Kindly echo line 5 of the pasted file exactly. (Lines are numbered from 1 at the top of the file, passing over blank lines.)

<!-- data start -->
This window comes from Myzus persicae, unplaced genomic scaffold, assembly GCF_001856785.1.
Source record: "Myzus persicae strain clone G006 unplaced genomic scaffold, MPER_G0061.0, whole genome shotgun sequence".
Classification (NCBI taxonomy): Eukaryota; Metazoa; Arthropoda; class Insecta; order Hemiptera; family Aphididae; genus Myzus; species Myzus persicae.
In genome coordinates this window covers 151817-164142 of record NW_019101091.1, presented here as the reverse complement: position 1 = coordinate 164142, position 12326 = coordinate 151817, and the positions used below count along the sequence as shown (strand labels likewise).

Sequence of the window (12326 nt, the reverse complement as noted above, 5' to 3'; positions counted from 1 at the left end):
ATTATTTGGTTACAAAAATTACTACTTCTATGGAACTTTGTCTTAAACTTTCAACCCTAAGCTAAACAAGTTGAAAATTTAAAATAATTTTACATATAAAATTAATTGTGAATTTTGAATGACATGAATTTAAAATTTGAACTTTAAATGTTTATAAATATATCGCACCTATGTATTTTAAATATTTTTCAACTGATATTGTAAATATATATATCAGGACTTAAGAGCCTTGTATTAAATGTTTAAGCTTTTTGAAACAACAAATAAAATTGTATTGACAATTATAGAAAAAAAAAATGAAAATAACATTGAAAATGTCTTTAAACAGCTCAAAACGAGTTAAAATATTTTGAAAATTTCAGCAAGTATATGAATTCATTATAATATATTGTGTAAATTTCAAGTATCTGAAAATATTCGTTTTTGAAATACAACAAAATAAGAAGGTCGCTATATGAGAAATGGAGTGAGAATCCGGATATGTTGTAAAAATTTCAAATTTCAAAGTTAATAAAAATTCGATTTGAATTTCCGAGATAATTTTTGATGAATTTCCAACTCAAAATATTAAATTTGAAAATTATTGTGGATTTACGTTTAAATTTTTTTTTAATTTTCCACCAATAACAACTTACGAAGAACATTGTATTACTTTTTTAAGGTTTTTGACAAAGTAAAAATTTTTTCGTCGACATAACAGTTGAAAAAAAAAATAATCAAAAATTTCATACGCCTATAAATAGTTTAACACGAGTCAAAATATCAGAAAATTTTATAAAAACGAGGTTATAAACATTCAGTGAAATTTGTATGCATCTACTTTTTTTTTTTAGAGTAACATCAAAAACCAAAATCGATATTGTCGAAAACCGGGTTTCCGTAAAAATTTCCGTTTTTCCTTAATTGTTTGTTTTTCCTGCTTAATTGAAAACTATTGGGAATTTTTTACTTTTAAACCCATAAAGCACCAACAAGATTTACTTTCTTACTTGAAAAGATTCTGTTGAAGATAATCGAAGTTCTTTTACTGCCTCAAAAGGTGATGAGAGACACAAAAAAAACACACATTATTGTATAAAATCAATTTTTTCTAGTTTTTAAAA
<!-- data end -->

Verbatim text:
Sequence of the window (12326 nt, the reverse complement as noted above, 5' to 3'; positions counted from 1 at the left end):